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Reflections by Fr Anthony Crook RAN | Friday of the 17th Week in Ordinary Time

 

Link to today’s readings: https://bible.usccb.org/bible/readings/073021.cfm

 Today’s Reading from the Gospel of Matthew (13:53-58) has a close parallel in Mark’s Gospel (Mk 6:1-6a). Each locate the narrative in the synagogue of Jesus ‘hometown’. In each people were ‘astounded’ by his ‘wisdom’ and ‘deeds of power’. In each account the people of Jesus’ hometown ‘took offense at him’. This offense seems to find it origins in their inability to accept that someone known to them, someone whose family and childhood they were familiar with, could the source of such wisdom and power.[1] In Matthew’s account (v. 55) it is asked “Is this not the carpenter’s son? Is not his mother called Mary?”, whereas in Mark (v. 3) they ask “Is not this the carpenter, the son of Mary?” The Markan question has a strong element of insult in it, as it would have been more usual to refer to someone by reference to their father rather than mother, and so it seems that Matthew softens the question somewhat.

In both accounts Jesus either ‘did not do many deeds of power’ (Mt 13:58) or ‘could do no deed of power’ (Mk 6:5), and responds with the line: “Prophets are not without honor, except in their country and in their own house” (Mt 13:57) or “Prophets are not without honor except in their hometown, and among their own kin, and in their own house” (Mk 6:4). The people’s lack of belief serves as a barrier to the great inbreaking of the reign of God in that place, at that time.

Luke’s Gospel (Lk 4:16-30) has a more developed recount of this incident. His account too takes place in the synagogue of Jesus’ hometown (Nazareth [Lk 4:16]), and in this case the community are ‘astonished’ by the words of grace that came from his lips’ (Lk 16:22). As with Matthew and Mark the locals question how this can be when they ask: “Is this not the son of Joseph?” (Lk 4:23). Luke includes in his narrative, Jesus outlining his saving mission (“The spirit of the Lord is upon me, for he has anointed me to bring good news to the poor…to proclaim a year of the Lord’s favour” [Lk 4:15]), and also quite a robust rebuttal by him (Jesus) to the doubt expressed by the community. The synagogue community in response are ‘enraged’, and hustle Jesus to a hill, where they intend to throw him off!!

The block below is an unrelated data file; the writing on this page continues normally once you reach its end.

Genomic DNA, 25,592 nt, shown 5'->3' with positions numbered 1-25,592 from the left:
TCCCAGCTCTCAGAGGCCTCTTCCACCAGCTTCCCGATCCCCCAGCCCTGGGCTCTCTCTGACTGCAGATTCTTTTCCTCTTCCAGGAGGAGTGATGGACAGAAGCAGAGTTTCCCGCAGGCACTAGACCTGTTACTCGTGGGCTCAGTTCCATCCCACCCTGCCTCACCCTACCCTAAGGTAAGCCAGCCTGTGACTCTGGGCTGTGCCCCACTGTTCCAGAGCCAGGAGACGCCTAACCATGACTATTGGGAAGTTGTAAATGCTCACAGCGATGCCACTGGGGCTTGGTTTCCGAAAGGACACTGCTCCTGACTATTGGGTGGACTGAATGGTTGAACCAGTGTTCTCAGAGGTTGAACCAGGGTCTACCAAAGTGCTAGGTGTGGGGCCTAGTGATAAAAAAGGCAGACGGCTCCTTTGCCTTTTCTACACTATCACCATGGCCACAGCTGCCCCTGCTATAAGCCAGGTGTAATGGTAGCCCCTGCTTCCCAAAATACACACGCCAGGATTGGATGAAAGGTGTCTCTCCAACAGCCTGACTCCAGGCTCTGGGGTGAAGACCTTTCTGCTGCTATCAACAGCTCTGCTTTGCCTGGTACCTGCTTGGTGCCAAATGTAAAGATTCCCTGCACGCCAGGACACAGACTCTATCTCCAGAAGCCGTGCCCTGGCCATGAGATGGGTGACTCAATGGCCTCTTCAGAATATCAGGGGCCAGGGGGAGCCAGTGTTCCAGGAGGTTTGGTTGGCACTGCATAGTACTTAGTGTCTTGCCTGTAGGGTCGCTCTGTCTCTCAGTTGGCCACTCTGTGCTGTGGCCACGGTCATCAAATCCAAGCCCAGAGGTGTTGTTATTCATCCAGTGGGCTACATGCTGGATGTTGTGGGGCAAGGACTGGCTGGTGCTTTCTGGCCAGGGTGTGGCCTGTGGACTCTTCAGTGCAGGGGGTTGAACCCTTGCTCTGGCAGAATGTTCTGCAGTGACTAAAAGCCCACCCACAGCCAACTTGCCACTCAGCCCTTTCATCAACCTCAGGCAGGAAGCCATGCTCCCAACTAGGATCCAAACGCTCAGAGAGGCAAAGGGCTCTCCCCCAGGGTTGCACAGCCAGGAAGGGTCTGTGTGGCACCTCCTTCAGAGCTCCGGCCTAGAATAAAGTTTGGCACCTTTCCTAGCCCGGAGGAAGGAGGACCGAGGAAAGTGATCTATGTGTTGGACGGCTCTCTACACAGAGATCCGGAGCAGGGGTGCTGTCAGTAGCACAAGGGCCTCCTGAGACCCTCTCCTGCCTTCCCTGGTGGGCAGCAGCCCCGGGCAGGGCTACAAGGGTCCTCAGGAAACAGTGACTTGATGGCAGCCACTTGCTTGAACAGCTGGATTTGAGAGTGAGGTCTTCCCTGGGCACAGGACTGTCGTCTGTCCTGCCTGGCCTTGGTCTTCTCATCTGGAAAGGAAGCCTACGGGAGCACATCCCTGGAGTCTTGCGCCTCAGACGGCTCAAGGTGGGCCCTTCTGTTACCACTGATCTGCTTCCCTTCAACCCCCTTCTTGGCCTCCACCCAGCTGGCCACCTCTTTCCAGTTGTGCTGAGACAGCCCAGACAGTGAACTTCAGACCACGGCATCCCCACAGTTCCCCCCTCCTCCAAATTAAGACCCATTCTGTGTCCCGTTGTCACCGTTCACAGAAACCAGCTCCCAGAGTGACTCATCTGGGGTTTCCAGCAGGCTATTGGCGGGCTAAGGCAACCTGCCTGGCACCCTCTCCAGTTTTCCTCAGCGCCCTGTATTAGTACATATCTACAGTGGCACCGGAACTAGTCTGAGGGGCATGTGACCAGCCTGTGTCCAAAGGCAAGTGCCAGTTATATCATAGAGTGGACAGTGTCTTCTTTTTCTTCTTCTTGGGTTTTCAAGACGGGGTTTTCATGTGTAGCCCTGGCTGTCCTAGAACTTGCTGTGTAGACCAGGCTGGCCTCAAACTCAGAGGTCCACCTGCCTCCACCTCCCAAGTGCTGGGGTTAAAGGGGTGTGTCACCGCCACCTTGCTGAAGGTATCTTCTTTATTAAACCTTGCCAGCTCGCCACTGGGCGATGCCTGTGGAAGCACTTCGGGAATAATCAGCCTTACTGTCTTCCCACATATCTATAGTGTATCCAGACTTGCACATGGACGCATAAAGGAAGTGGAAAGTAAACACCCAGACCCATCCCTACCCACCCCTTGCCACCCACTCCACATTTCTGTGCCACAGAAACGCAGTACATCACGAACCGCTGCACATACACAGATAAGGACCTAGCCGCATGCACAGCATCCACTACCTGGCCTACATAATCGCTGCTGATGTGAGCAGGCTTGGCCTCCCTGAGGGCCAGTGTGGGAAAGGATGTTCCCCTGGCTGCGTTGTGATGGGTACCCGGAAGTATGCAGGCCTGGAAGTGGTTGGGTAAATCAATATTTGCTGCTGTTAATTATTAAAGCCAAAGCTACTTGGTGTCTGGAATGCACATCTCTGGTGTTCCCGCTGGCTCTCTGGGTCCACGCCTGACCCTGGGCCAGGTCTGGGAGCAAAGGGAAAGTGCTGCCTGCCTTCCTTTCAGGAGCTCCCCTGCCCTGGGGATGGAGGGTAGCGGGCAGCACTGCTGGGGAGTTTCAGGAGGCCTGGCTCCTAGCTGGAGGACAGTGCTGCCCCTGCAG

There are many lines of reflection we might be taken along by today’s Gospel, may I offer just one. That unlike the people of Jesus’ hometown, may we not be blinded to, but rather always open to, the presence of the Divine in the familiar and the everyday.

[1] For us who know the end of the story, our amazement at their offense possibly holds the question: “But couldn’t you see or feel God’s great presence in this moment?”